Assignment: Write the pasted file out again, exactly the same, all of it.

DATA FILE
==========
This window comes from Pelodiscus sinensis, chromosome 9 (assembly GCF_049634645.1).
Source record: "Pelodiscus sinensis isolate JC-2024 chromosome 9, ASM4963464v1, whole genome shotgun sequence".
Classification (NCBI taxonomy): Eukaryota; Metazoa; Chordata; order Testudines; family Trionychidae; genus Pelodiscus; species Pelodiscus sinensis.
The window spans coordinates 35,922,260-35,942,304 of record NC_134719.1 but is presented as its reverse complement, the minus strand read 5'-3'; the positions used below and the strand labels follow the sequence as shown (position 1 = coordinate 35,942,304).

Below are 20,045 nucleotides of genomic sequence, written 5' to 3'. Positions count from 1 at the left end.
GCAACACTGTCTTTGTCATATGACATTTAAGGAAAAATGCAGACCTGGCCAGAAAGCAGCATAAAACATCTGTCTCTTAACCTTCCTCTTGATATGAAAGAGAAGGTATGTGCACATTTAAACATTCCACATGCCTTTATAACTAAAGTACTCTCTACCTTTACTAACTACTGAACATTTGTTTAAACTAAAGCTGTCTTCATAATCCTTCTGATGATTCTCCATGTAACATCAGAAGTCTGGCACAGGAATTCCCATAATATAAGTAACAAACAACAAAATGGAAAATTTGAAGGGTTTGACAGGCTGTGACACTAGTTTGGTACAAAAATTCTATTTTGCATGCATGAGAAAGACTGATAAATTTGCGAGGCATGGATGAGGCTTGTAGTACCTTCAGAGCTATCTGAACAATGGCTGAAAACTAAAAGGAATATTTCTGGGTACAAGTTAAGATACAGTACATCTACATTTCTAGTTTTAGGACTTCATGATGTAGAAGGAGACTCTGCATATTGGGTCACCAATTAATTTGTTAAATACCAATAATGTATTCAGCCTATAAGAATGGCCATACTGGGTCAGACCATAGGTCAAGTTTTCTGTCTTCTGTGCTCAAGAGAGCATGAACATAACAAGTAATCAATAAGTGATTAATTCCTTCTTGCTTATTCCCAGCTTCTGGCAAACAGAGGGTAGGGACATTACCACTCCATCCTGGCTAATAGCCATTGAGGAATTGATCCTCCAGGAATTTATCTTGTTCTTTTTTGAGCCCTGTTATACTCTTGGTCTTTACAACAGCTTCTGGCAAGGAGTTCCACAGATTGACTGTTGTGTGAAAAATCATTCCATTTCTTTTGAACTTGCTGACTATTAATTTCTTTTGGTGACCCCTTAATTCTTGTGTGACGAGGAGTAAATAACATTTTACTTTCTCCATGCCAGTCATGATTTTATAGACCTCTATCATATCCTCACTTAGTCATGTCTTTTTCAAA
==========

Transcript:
This window comes from Pelodiscus sinensis, chromosome 9 (assembly GCF_049634645.1).
Source record: "Pelodiscus sinensis isolate JC-2024 chromosome 9, ASM4963464v1, whole genome shotgun sequence".
Classification (NCBI taxonomy): Eukaryota; Metazoa; Chordata; order Testudines; family Trionychidae; genus Pelodiscus; species Pelodiscus sinensis.
The window spans coordinates 35,922,260-35,942,304 of record NC_134719.1 but is presented as its reverse complement, the minus strand read 5'-3'; the positions used below and the strand labels follow the sequence as shown (position 1 = coordinate 35,942,304).

Below are 20,045 nucleotides of genomic sequence, written 5' to 3'. Positions count from 1 at the left end.
GCAACACTGTCTTTGTCATATGACATTTAAGGAAAAATGCAGACCTGGCCAGAAAGCAGCATAAAACATCTGTCTCTTAACCTTCCTCTTGATATGAAAGAGAAGGTATGTGCACATTTAAACATTCCACATGCCTTTATAACTAAAGTACTCTCTACCTTTACTAACTACTGAACATTTGTTTAAACTAAAGCTGTCTTCATAATCCTTCTGATGATTCTCCATGTAACATCAGAAGTCTGGCACAGGAATTCCCATAATATAAGTAACAAACAACAAAATGGAAAATTTGAAGGGTTTGACAGGCTGTGACACTAGTTTGGTACAAAAATTCTATTTTGCATGCATGAGAAAGACTGATAAATTTGCGAGGCATGGATGAGGCTTGTAGTACCTTCAGAGCTATCTGAACAATGGCTGAAAACTAAAAGGAATATTTCTGGGTACAAGTTAAGATACAGTACATCTACATTTCTAGTTTTAGGACTTCATGATGTAGAAGGAGACTCTGCATATTGGGTCACCAATTAATTTGTTAAATACCAATAATGTATTCAGCCTATAAGAATGGCCATACTGGGTCAGACCATAGGTCAAGTTTTCTGTCTTCTGTGCTCAAGAGAGCATGAACATAACAAGTAATCAATAAGTGATTAATTCCTTCTTGCTTATTCCCAGCTTCTGGCAAACAGAGGGTAGGGACATTACCACTCCATCCTGGCTAATAGCCATTGAGGAATTGATCCTCCAGGAATTTATCTTGTTCTTTTTTGAGCCCTGTTATACTCTTGGTCTTTACAACAGCTTCTGGCAAGGAGTTCCACAGATTGACTGTTGTGTGAAAAATCATTCCATTTCTTTTGAACTTGCTGACTATTAATTTCTTTTGGTGACCCCTTAATTCTTGTGTGACGAGGAGTAAATAACATTTTACTTTCTCCATGCCAGTCATGATTTTATAGACCTCTATCATATCCTCACTTAGTCATGTCTTTTTCAAA